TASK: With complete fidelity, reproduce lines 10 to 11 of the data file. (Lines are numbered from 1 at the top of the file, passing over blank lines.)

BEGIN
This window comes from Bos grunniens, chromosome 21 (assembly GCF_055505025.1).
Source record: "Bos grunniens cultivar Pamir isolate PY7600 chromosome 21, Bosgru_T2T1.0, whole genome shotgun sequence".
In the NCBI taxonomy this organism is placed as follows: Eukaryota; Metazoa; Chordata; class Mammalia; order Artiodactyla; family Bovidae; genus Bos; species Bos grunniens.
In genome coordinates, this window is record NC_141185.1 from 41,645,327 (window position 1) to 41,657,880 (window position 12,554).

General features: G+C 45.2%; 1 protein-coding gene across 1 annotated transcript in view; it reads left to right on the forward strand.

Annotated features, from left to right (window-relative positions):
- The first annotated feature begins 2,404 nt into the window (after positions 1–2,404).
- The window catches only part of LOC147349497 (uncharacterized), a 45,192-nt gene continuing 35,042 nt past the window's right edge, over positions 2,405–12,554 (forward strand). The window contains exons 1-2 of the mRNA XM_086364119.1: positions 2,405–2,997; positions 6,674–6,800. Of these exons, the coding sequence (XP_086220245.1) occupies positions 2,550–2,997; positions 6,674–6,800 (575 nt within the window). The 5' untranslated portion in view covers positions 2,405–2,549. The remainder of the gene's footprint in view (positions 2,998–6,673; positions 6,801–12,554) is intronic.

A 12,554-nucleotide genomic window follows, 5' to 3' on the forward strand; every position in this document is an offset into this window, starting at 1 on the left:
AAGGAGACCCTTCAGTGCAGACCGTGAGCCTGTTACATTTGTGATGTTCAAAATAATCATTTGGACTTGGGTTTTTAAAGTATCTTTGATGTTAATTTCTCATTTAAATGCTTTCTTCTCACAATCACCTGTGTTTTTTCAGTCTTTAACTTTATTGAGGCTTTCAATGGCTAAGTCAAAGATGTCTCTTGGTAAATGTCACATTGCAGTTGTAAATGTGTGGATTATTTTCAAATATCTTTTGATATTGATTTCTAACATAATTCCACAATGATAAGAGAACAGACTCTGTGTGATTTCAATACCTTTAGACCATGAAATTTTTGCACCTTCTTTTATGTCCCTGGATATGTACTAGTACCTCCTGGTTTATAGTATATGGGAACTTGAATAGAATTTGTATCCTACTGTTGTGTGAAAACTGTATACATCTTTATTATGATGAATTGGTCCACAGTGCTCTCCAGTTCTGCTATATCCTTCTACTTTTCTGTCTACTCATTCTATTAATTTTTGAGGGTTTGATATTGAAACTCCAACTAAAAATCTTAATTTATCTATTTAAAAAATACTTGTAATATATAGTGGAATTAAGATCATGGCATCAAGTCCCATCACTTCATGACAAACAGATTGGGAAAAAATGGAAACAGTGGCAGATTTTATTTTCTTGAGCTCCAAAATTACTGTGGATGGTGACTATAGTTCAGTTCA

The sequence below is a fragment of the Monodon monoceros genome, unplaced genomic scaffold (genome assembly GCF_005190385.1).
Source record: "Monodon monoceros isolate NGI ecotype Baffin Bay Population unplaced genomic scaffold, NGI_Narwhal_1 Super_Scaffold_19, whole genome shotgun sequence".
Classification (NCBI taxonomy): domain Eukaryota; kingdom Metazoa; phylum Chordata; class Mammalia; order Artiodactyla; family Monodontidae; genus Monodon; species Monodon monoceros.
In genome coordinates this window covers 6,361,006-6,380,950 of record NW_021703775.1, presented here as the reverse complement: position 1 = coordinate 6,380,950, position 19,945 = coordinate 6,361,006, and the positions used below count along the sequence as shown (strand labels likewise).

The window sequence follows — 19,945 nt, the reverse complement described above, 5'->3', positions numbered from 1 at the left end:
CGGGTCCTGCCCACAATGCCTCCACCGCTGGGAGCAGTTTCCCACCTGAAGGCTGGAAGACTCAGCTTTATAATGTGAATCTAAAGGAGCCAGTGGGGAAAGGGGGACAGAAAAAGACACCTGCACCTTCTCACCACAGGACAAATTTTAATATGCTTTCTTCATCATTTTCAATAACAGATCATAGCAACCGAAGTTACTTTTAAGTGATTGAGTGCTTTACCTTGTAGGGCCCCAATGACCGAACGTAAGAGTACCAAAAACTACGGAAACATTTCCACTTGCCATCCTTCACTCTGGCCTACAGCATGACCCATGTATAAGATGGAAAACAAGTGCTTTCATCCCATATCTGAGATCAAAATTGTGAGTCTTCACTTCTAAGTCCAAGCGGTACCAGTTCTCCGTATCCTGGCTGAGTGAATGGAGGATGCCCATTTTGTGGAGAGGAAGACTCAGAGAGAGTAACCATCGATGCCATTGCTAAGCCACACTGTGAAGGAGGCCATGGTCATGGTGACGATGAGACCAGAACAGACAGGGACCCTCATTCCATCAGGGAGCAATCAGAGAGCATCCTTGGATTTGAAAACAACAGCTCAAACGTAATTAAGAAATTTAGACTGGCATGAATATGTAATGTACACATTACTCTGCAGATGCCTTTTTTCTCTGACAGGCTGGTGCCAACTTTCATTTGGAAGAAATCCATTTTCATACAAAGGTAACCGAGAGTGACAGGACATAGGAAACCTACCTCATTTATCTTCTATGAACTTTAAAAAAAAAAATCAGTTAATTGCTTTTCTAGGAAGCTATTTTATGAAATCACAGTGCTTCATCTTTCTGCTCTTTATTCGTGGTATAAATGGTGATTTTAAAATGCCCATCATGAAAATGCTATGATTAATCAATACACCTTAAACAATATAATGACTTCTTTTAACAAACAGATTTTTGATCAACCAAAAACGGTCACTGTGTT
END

AAGGAGACCCTTCAGTGCAGACCGTGAGCCTGTTACATTTGTGATGTTCAAAATAATCATTTGGACTTGGGTTTTTAAAGTATCTTTGATGTTAATTTCTCATTTAAATGCTTTCTTCTCACAATCACCTGTGTTTTTTCAGTCTTTAACTTTATTGAGGCTTTCAATGGCTAAGTCAAAGATGTCTCTTGGTAAATGTCACATTGCAGTTGTAAATGTGTGGATTATTTTCAAATATCTTTTGATATTGATTTCTAACATAATTCCACAATGATAAGAGAACAGACTCTGTGTGATTTCAATACCTTTAGACCATGAAATTTTTGCACCTTCTTTTATGTCCCTGGATATGTACTAGTACCTCCTGGTTTATAGTATATGGGAACTTGAATAGAATTTGTATCCTACTGTTGTGTGAAAACTGTATACATCTTTATTATGATGAATTGGTCCACAGTGCTCTCCAGTTCTGCTATATCCTTCTACTTTTCTGTCTACTCATTCTATTAATTTTTGAGGGTTTGATATTGAAACTCCAACTAAAAATCTTAATTTATCTATTTAAAAAATACTTGTAATATATAGTGGAATTAAGATCATGGCATCAAGTCCCATCACTTCATGACAAACAGATTGGGAAAAAATGGAAACAGTGGCAGATTTTATTTTCTTGAGCTCCAAAATTACTGTGGATGGTGACTATAGTTCAGTTCA

The sequence below is a fragment of the Monodon monoceros genome, unplaced genomic scaffold (genome assembly GCF_005190385.1).